Wednesday, February 19, 2014

Technology-Enabled Personalized Learning

Last week I had the privilege of representing QIP at the Technology-Enabled Personalized Learning Summit. The invitation-only event was hosted by the Friday Institute for Educational Innovation at NC State University and included the right mix of education practitioners, service providers, nonprofit leaders, researchers, and education technology thought leaders to tackle some of the big questions around the future of personalized learning.

Here are some take-aways:

  • Personalized learning is more than differentiated instruction -- it is learner-centered vs. teacher/group-centered mass-customization.
  • Personalized learning requires a different set of practices, tools, roles, and resources.
  • Research-based evidence about effective personalized learning has not made it into mainstream practice.
  • Noncognitive factors, such as grit, tenacity, and perseverance, become important as learners develop habits of success and take on greater autonomy in personalized models.
  • Personalized learning uses different data -- metrics for "growth" and "grit" continuously measured for feedback to the learner rather than less frequent measurement of achievement for benchmarking and accountability.
  • Technical standards for interoperability of personalized learning data exist, but there are issues preventing scaled adoption/ integration barriers are slowing down progress toward personalized learning.
  • Personalized learning at scale can only work by leveraging technology and "big data" -- privacy concerns must be addressed.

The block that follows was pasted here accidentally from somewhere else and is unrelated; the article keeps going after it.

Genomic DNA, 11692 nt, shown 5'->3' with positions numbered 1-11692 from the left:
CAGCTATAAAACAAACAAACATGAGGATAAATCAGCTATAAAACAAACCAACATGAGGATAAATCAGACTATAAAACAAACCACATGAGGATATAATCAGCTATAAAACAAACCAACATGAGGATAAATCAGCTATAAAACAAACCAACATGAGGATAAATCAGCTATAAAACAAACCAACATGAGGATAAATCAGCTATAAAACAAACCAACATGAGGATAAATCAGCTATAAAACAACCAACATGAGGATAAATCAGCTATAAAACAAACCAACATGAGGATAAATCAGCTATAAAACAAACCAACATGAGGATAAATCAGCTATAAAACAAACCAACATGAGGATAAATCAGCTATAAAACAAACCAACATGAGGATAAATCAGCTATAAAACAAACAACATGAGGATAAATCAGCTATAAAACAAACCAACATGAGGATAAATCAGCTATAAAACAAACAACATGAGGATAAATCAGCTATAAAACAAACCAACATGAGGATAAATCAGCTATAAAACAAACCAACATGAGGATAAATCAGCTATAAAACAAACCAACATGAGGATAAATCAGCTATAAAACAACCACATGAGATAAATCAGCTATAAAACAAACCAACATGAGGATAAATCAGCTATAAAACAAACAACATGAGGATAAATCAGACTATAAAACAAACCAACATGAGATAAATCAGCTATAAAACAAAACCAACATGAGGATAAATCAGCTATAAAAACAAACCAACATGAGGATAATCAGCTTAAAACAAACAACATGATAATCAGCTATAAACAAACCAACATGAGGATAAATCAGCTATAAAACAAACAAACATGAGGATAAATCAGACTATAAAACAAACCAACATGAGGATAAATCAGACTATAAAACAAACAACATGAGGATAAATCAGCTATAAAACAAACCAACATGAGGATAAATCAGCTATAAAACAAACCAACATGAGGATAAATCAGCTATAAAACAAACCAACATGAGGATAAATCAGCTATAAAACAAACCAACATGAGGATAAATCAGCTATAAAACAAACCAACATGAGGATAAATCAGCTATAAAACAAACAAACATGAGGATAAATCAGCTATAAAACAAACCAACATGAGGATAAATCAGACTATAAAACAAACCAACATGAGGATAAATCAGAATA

• We can compel students to attend school but we can't compel them to learn...or can we -- the human-centered design of personalized learning must include motivational design.
  • "Engagement isn't necessarily enjoyment. If you're drowning, you're engaged in the experienced, but it's not enjoyable" - Chris Dede
  • Human to human relationships matter (student-to-student, educator-to-student) 
  • Emerging models leverage non-instructional roles and technology to free up teacher time to work more with individuals and smaller groups.
  • Personalized learning opens new career pathways for education professionals and opportunities for both traditional schools of education and other organizations to develop/support new professions.  A new set of professional competencies are needed and those competencies need to be defined as new professional roles and delivery models emerge. 
  • Personalized competency-based professional learning is important to optimize professional development and as a model for personalized student learning. 
  • Personalized learning at scale can benefit by new kinds of collaboration between learning science research and practice. 
Technology-enabled personalized learning calls for human-focused designs and delivery systems that are fundamentally different from traditional classroom models.  Summit participants identified some potential solutions to current barriers and important next steps to make scaled personalized learning a reality.  Stay tuned...

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